Since it first emerged in China in early 2020, the coronavirus has affected every area of our lives. From hand hygiene to distancing, isolation to national lockdowns, the virus has turned the world on its head and brought about across-the-board societal changes never before seen at any point in history.
The incoming next wave
Now, as we near the first anniversary of the virus and hopes had finally started to raise that it might be abating slightly, most experts are warning of a resurgence of COVID-19 – the so-called second wave. Moreover, while some analysts predict the virus may slowly begin to burn itself out in the coming two years, others suggest the world may never be free of coronavirus and it may become just another disease we need to learn to live with.
To protect against the virus, many scientists are hopeful that we may see the mass development and release of a vaccine in early 2021. However, equally, there is a growing tide of opinion warning that even if a serum is found, there is every chance COVID-19 might mutate thereby rendering it useless. Either way, much as we all wish otherwise, it seems very likely coronavirus will be with us for some time yet.
The temporary changes that may become permanent
Many societal changes resulted from coronavirus over the last year as a general fear of infection from – and spreading of – the virus took hold in nations across the world. As country after country went into lockdown and populations were forced to stay indoors, our daily lives became almost unrecognizable.
From simple things like a trip to the shops or going for a drink to watching sport or live concerts, things we previously took for granted were suddenly stripped from us.
COVID-19 has brought about significant changes to our lives, however, many of these apparently ‘temporary’ measures may linger long beyond the virus itself.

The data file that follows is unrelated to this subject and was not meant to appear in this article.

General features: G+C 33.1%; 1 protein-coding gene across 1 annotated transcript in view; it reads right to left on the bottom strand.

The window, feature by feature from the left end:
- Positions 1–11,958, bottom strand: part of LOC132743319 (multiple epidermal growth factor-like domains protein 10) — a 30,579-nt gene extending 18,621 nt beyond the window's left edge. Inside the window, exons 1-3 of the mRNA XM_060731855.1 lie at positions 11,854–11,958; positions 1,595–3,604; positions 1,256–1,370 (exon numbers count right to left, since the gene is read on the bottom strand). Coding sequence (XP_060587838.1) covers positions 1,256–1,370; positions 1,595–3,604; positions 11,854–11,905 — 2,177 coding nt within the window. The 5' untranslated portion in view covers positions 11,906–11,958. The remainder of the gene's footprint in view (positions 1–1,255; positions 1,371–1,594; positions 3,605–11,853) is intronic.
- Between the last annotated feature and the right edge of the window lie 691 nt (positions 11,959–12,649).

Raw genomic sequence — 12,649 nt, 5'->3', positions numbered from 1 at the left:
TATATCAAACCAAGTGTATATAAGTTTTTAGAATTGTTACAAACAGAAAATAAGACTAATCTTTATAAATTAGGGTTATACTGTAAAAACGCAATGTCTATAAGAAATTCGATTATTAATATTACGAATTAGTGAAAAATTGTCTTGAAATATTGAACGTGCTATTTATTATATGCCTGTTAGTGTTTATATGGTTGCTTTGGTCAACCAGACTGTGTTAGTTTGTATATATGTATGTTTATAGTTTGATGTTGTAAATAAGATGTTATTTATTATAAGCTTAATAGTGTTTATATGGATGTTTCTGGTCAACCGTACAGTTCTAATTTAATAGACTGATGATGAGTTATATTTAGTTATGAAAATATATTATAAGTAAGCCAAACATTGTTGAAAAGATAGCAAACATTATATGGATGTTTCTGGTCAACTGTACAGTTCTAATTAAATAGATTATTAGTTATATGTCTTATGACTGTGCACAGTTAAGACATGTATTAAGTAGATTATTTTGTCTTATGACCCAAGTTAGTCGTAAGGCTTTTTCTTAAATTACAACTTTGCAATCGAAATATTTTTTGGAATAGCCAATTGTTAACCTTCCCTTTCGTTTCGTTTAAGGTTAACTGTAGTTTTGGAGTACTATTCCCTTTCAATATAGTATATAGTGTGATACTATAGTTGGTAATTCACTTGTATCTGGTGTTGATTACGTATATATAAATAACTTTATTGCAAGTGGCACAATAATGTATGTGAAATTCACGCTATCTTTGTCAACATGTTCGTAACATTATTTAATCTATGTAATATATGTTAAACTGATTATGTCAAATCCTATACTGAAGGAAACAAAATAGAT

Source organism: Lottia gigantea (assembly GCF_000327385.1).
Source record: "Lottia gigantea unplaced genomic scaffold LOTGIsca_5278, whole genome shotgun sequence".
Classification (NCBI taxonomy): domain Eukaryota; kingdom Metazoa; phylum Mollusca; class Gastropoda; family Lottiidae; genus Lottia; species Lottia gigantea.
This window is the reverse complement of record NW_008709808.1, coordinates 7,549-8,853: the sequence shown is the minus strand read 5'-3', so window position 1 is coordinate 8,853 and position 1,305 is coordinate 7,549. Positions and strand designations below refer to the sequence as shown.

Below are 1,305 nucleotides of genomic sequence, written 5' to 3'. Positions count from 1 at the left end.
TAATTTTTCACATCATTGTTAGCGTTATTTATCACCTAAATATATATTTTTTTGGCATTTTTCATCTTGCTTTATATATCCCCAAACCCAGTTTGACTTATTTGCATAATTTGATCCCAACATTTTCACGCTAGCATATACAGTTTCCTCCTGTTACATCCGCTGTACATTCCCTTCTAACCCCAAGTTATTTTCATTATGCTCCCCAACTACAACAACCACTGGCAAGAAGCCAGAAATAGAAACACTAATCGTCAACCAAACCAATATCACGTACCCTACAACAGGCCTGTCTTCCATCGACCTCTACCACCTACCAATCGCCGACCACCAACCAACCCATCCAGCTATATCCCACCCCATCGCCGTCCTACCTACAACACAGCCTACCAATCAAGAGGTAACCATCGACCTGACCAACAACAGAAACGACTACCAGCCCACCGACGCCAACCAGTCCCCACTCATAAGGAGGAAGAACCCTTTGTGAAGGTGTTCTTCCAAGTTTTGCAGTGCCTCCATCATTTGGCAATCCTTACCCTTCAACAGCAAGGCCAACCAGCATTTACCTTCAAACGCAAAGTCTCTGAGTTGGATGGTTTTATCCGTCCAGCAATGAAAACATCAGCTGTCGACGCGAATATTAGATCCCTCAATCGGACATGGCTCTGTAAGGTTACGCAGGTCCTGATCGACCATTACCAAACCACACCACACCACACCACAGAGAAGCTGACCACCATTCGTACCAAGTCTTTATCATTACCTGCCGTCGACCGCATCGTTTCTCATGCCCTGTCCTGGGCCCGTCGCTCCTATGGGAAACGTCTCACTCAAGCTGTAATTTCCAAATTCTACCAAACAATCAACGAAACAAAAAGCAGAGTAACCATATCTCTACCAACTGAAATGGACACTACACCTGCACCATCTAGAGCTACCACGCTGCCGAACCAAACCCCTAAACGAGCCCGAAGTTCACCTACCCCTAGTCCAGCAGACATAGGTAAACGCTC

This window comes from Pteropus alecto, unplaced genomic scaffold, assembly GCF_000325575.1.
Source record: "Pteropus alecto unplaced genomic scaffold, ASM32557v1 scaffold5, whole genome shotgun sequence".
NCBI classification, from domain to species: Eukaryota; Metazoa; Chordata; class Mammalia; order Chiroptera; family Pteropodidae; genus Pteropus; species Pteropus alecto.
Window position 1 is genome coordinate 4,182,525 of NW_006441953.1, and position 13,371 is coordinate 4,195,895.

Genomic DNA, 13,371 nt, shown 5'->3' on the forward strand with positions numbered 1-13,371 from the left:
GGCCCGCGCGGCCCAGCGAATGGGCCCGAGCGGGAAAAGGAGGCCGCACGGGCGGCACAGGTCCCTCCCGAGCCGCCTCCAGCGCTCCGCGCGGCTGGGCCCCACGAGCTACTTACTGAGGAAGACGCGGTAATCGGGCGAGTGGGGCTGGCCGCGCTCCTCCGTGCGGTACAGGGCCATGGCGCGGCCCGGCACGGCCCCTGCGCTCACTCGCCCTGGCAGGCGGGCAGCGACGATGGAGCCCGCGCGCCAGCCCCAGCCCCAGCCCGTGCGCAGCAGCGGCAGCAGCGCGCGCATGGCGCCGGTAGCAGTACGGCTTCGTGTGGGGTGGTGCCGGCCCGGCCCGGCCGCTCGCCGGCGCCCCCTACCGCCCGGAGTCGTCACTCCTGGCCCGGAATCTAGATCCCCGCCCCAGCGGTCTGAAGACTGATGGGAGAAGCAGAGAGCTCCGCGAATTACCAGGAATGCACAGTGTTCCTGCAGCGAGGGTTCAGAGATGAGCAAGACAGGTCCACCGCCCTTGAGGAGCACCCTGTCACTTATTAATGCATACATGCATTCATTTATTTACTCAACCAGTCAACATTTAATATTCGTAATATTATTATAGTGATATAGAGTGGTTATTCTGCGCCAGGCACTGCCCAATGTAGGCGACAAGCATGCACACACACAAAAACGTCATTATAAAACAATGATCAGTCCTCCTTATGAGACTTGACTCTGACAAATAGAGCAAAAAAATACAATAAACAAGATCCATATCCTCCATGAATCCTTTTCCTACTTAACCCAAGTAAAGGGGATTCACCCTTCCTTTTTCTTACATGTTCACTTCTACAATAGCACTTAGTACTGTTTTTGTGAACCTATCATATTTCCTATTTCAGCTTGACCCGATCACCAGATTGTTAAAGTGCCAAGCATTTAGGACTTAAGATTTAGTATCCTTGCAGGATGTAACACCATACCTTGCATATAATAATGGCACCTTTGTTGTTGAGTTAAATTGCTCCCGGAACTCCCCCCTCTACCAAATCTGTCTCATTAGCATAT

The rise of a cashless society: As the virus is widely believed to able to live on surfaces, shops moved in their droves to cashless payments by card and cellphone, avoiding (where possible) cash transactions. Experts predict it’s very likely this shift in public perception of card payments will remain and we could soon see fully cashless societies.
The unstoppable growth of Internet shopping: The writing has been on the wall for many years for the traditional high street but COVID-19 may well have hammered the final nail into the coffin. As people were forced to stay home, more and more of us moved online for shopping for everything from everyday essentials to groceries and clothing.
Streaming media: With theatres and movie theaters closed and many of our favorite shows halting production through the virus, people developed a natural craving for box sets and streaming media.
Working from home: As nations closed down, businesses were forced to adapt to remote working with staff staying connected from home. This practice will likely remain long into the future considering the investment made by companies working with IT network companies like HLB System Solutions to improve their internal and external networks.
Hand hygiene: The habit of sterilizing our hands regularly has become second nature over the last few months and is likely to now be with us forever. Moreover, it’s quite likely traditional greetings like shaking hands could remain replaced with the new elbow tap gesture.
The changes and habits we have adopted over the last year could already be so ingrained that they become just a natural part of our lives. Certainly, one thing is for sure – the short-term effects of COVID-19 will endure longer than the virus.